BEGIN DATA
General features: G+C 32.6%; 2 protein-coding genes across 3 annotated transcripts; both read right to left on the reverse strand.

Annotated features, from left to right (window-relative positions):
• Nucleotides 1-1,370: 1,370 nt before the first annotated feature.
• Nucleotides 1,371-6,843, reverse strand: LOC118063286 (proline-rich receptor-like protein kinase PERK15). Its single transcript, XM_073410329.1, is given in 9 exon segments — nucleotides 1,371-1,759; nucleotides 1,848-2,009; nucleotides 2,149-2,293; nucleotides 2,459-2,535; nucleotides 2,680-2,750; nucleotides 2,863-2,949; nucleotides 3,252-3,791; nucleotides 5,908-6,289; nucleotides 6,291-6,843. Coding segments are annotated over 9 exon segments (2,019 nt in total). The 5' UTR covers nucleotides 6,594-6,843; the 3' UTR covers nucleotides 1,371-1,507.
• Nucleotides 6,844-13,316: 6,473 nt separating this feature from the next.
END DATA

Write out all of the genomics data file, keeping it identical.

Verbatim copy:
General features: G+C 32.6%; 2 protein-coding genes across 3 annotated transcripts; both read right to left on the reverse strand.

Annotated features, from left to right (window-relative positions):
• Nucleotides 1-1,370: 1,370 nt before the first annotated feature.
• Nucleotides 1,371-6,843, reverse strand: LOC118063286 (proline-rich receptor-like protein kinase PERK15). Its single transcript, XM_073410329.1, is given in 9 exon segments — nucleotides 1,371-1,759; nucleotides 1,848-2,009; nucleotides 2,149-2,293; nucleotides 2,459-2,535; nucleotides 2,680-2,750; nucleotides 2,863-2,949; nucleotides 3,252-3,791; nucleotides 5,908-6,289; nucleotides 6,291-6,843. Coding segments are annotated over 9 exon segments (2,019 nt in total). The 5' UTR covers nucleotides 6,594-6,843; the 3' UTR covers nucleotides 1,371-1,507.
• Nucleotides 6,844-13,316: 6,473 nt separating this feature from the next.